Factbox: Countries weigh need for booster COVID-19 shots

(Reuters) – Many countries are expanding COVID-19 vaccine booster programmes or shortening the gap between shots as governments scramble to shore up protection against the new Omicron variant which emerged a month ago in southern Africa and Hong Kong. read more

Studies have shown that an initial course of COVID-19 vaccines – typically given in two doses – may not be enough to halt infection from Omicron, but a booster shot may help.

The World Health Organization has recommended that only people with health issues or inactivated vaccine should get boosters. read more

Here are some of the options countries and regions are considering:


U.S. health regulators on Nov. 19 expanded eligibility for booster shots to all fully vaccinated adults. read more

The U.S. CDC took a stance more cautious than previously and said on Nov. 30 everyone over 18 should get a booster shot as Omicron’s emergence emphasized the importance of vaccination. read more

Canada’s National Advisory Committee on Immunization is recommending booster shots of an authorized mRNA vaccine to those who are moderately or severely immunocompromised.


The European Centre for Disease Prevention and Control (ECDC) on Nov. 24 recommended vaccine boosters for all adults, with priority for those over 40. Previously it had suggested the extra doses should be considered for frail older people and those with weakened immune systems. read more

The European Commission is recommending vaccinated people receive booster doses no more than six months after their initial shots, with a further three-month grace period for their COVID travel passes to be valid. read more

The EU’s drugs regulator said on Dec. 9 that data supports vaccine boosters after three months. read more

These European countries are offering boosters to adults after they receive a full dose of a vaccine:

** Austria (soon to recommend for over-12s four months after second dose); Belgium (all over-18s); Britain (accelerated its programme offering jabs to over-18s by end-Dec, third dose after three months); Czech Republic; Denmark (will cut booster shot interval to 4-1/2 months from six months for people aged 18-39, already in place for over-40s); France (delivered 12.5 million booster shots and was targeting 20 million by Christmas, cut the interval to four months vs five previously. Its regulator recommended on Dec. 24 administering boosters three months after first course); Germany (all over-18s; recommends booster after three months); Greece (three months after second vaccine shot or positive test, down from six months previously); Hungary; Ireland (all adults); Italy (so far for over-40s, will be made available to all over-18s); Malta (all over-12s); Netherlands (starting with over-60s, booster gap of three months); Norway; Poland; Russia; Romania (only Pfizer or Moderna boosters were approved); Serbia; Slovakia; Spain (Pfizer or Moderna booster shots for all inoculated with J&J); Sweden (will begin gradual rollout to all adults)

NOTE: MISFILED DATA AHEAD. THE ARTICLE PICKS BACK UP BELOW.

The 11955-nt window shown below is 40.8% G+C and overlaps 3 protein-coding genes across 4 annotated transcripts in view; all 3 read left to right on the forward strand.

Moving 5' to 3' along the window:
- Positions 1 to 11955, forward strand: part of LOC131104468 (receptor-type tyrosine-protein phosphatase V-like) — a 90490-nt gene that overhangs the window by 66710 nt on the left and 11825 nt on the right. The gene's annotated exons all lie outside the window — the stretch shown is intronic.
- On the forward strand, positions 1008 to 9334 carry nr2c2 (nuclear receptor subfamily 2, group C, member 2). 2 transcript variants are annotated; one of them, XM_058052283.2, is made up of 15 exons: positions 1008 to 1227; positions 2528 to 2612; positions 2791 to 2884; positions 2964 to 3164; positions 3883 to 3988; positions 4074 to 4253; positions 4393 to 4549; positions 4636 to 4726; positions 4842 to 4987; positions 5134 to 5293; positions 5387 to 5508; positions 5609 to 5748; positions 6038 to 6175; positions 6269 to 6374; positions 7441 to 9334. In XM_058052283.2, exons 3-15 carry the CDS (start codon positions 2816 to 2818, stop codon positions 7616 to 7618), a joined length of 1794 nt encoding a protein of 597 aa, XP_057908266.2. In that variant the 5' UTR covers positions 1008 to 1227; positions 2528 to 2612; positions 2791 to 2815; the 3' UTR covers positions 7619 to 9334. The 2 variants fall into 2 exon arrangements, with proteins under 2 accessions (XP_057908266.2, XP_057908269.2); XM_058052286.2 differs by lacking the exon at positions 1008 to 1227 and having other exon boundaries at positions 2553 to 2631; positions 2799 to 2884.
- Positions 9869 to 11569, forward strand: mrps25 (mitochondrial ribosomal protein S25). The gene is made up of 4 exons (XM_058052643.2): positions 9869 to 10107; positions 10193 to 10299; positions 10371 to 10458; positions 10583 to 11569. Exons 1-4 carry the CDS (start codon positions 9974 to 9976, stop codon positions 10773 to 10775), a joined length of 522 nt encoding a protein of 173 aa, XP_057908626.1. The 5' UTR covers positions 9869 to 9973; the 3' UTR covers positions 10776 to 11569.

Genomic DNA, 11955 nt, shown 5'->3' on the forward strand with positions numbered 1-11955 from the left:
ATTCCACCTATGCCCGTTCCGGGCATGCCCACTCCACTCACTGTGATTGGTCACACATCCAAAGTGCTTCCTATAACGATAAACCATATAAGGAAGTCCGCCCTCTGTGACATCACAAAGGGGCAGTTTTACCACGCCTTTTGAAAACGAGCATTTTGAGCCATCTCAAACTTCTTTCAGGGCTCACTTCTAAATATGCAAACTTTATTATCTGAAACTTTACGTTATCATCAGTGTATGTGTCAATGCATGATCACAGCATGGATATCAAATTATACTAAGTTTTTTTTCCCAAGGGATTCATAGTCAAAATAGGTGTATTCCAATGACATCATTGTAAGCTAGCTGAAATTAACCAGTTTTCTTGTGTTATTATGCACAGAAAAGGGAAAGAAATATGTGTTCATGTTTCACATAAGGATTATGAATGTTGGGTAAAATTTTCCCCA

These countries are offering boosters to people with weak immune systems, the elderly or vulnerable:

** Bulgaria; Finland (may expand to other Finns later, booster gap narrowed to 3 months); Lithuania; Portugal (to be offered to a quarter of its population by the end of January, including over 50s inoculated with J&J vaccine); Slovenia; Spain (expanded from over-60s to over-40s; Switzerland (new recommendation for people under 65 expected in the next few weeks)


A few African countries are offering boosters amid the continent’s low inoculation rates – only 7.5% of Africa’s population are fully vaccinated, according to WHO.